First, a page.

Research group suggests using guppies to control mosquitoes be abandoned

guppy
Male and female guppies (Poecilia reticulata). Image: Wikipedia.

(Phys.org)—A team of researchers with members from the U.S., the West Indies, Canada and Brazil has conducted a survey of research efforts looking into the effectiveness and safety of releasing guppies to reduce the number of mosquitoes and report that evidence supporting such use is lacking—they also note that guppies can become an invasive species putting other species at risk. In their paper published in the journal Biology Letters, the team describes their research and why they believe that guppies are not an effective tool for fighting the spread of infectious diseases.

As the researchers note, humans have been tossing into lakes, streams and other places where there is standing water to reduce mosquito populations for centuries. Once released, they eat mosquito larvae that lie on the surface, preventing them from growing to maturity and biting people. Most such instances have been in response to outbreaks of mosquito-borne diseases—locals have used the practice in the studied regions very recently to slow the spread of the Zika virus, for example. But such a tactic, the researchers contend, is not only unproven, but harmful to other animal species in the same water.

Curious about the practice of using guppies to control mosquitoes, the researchers combed multiple studies in the areas of conservation, epidemiology, evolution and ecology—looking for those that included guppies. In so doing, they found scant evidence supporting the notion that using guppies to control mosquitoes actually works. They found much more evidence that suggested that guppies should be classified as an when introduced outside of its native environment. They found instances of the fish reproducing so rapidly and consuming so much of the local food sources that other animals living in the same water died out. They suggest that the use of guppies to control mosquitos for any purpose be abandoned or that its use be used "much more rigorously."

Not everyone is likely to agree with this assessment, however, as some such as those working for the Malaria Consortium have found that putting guppies in water tanks in tropical areas helps reduce the spread of in places like Viet Nam—with such an approach, they claim, there is no chance of the fish invading an established ecosystem.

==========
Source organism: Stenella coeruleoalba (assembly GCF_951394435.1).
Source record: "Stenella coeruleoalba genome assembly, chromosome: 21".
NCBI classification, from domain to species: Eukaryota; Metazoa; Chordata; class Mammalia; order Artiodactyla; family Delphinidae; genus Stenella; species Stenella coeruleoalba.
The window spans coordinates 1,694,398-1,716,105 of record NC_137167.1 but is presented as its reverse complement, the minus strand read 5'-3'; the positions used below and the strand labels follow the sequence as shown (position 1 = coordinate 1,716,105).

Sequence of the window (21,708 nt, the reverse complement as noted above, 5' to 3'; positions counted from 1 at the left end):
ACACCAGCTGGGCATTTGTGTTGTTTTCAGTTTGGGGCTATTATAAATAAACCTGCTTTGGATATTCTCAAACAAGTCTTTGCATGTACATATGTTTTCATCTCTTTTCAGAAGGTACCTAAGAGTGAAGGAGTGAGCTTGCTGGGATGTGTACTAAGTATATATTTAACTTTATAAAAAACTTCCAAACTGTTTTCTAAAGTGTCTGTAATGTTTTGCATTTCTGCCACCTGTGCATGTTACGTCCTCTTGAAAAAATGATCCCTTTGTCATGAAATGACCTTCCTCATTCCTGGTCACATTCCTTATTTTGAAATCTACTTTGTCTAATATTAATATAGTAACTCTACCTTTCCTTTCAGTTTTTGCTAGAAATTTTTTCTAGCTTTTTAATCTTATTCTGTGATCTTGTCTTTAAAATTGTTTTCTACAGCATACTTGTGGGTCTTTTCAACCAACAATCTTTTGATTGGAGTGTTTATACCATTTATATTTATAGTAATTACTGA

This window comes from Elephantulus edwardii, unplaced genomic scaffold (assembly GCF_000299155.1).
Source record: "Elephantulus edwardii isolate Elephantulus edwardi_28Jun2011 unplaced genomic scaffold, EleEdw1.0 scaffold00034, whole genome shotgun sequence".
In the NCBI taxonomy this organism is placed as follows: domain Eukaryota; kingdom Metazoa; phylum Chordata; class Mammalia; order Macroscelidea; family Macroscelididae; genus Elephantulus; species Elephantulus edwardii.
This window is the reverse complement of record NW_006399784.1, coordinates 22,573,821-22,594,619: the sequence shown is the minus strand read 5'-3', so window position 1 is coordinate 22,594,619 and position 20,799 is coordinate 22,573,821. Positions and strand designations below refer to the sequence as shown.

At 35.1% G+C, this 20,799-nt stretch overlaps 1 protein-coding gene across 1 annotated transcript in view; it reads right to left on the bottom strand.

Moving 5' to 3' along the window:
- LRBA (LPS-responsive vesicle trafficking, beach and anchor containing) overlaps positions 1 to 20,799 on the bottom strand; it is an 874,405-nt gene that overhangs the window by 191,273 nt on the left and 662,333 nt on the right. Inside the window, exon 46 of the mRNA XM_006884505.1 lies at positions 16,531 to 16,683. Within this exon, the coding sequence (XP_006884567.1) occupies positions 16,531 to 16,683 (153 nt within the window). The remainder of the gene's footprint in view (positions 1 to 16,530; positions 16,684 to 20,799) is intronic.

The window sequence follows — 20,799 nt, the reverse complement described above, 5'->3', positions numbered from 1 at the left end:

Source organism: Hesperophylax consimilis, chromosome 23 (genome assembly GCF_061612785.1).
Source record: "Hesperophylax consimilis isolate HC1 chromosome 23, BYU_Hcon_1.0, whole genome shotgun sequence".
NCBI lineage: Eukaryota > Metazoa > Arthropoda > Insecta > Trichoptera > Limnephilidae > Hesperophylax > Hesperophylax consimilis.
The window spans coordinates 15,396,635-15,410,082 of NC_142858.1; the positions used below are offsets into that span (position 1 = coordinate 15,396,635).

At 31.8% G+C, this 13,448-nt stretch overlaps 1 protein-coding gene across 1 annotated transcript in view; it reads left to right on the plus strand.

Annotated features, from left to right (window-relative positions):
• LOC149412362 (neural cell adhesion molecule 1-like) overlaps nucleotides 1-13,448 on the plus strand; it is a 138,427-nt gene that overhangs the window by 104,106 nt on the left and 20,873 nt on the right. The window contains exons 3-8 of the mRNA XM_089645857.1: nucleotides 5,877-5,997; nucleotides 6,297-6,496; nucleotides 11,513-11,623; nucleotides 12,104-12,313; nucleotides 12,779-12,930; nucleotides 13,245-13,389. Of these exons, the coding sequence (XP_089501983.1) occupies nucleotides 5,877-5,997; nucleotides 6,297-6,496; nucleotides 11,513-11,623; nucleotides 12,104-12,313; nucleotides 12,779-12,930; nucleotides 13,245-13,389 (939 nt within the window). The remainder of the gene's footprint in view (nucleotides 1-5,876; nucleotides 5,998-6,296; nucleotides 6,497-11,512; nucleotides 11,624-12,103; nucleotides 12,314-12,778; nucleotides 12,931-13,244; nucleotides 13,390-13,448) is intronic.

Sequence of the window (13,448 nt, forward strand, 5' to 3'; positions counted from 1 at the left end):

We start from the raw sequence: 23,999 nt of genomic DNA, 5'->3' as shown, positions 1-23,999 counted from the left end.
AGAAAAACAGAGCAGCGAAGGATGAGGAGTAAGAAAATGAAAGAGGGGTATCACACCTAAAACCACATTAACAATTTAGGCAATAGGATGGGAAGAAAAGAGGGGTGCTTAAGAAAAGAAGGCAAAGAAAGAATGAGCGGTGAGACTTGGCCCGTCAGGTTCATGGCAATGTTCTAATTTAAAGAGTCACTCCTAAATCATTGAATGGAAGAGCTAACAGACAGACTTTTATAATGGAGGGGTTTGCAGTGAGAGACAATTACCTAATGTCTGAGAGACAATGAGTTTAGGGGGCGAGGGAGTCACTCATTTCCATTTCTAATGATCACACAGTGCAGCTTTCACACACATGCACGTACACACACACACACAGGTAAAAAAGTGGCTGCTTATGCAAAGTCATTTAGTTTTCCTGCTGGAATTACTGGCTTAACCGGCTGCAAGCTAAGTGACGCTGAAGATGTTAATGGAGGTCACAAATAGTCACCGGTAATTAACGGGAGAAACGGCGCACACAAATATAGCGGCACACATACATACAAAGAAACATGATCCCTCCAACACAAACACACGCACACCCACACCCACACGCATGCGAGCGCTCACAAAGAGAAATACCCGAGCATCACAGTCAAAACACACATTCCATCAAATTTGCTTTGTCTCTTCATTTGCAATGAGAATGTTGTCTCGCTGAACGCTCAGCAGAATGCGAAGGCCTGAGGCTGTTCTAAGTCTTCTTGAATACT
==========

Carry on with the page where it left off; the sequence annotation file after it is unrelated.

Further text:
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More information: Rana W. El-Sabaawi et al. Biodiversity and ecosystem risks arising from using guppies to control mosquitoes, Biology Letters (2016). DOI: 10.1098/rsbl.2016.0590

Abstract
Deploying mosquito predators such as the guppy (Poecilia reticulata) into bodies of water where mosquitoes breed is a common strategy for limiting the spread of disease-carrying mosquitoes. Here, we draw on studies from epidemiology, conservation, ecology and evolution to show that the evidence for the effectiveness of guppies in controlling mosquitoes is weak, that the chances of accidental guppy introduction into local ecosystems are large, and that guppies can easily establish populations and damage these aquatic ecosystems. We highlight several knowledge and implementation gaps, and urge that this approach is either abandoned in favour of more effective strategies or that it is used much more rigorously. Controlling mosquitoes does not need to come at the expense of freshwater biodiversity.

Journal information: Biology Letters

© 2016 Phys.org

Citation: Research group suggests using guppies to control mosquitoes be abandoned (2016, October 27) retrieved 18 February 2020 from https://phys.org/news/2016-10-group-guppies-mosquitoes-abandoned.html
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